The only question then actually before this Court in so far as the Department of Health, Education and Welfare is concerned, involves the De Zavala Elementary School. It is the position of the Department that this school is a vestige of a past dual system involving Mexican-Americans. The Court does not accept this nor does the record establish this. There has never been any de jure segregation of Mexican-American children and there has never been a dual system involving Mexican-Americans, and the Court so finds and the Court further finds that there has been no showing of any discrimination violative of the constitutional standards declared in Brown v. Board of Education of Topeka, supra, in so far as the Mexican-American children are concerned.

The Court finds from the evidence that the predominance of Mexican-American children in the De Zavala School was not caused by public or private discrimination or state action but by economic factors and the decision of the Mexican-Americans to live in their own neighborhood rather than in predominantly White neighborhoods and that the school board has acted consistently in good faith in this matter.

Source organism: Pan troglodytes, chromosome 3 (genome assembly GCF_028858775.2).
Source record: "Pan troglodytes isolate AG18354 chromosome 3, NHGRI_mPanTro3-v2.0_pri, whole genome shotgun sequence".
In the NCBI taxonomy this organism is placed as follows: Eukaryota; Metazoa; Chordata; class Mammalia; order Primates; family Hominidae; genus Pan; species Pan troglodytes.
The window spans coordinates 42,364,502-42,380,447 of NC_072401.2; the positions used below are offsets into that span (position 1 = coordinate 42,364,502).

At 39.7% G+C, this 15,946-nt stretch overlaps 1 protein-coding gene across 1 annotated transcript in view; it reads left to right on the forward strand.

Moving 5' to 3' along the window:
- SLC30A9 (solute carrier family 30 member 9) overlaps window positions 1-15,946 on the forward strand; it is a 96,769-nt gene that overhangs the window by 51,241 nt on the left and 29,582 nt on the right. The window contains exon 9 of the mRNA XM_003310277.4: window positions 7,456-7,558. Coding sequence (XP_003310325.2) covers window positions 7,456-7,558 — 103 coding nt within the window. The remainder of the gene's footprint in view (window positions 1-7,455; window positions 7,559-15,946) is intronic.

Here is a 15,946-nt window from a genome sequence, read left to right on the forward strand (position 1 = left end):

As Texas has never required by law that Mexican-American children be segregated and the Midland Independent School District has never enacted regulations *152 to this effect and from the evidence, the Court finds that there has been no history of discriminatory practices against Mexican-Americans by the school district. "We are concerned in these cases with elimination of discrimination inherent in dual school systems not with myriad factors of human existence which can cause discrimination in a multitude of ways on racial, religious, or ethnic grounds. The target of the cases from Brown I to the present was the dual school system. The elimination of racial discrimination in public schools is a large task and one that should not be retarded by efforts to achieve broader purposes lying beyond the jurisdiction of school authorities. One vehicle can carry only a limited amount of baggage. It would not serve the important objective of Brown I to seek to use school desegregation cases for purposes beyond their scope, although desegregation of schools ultimately will have impact on other forms of discrimination."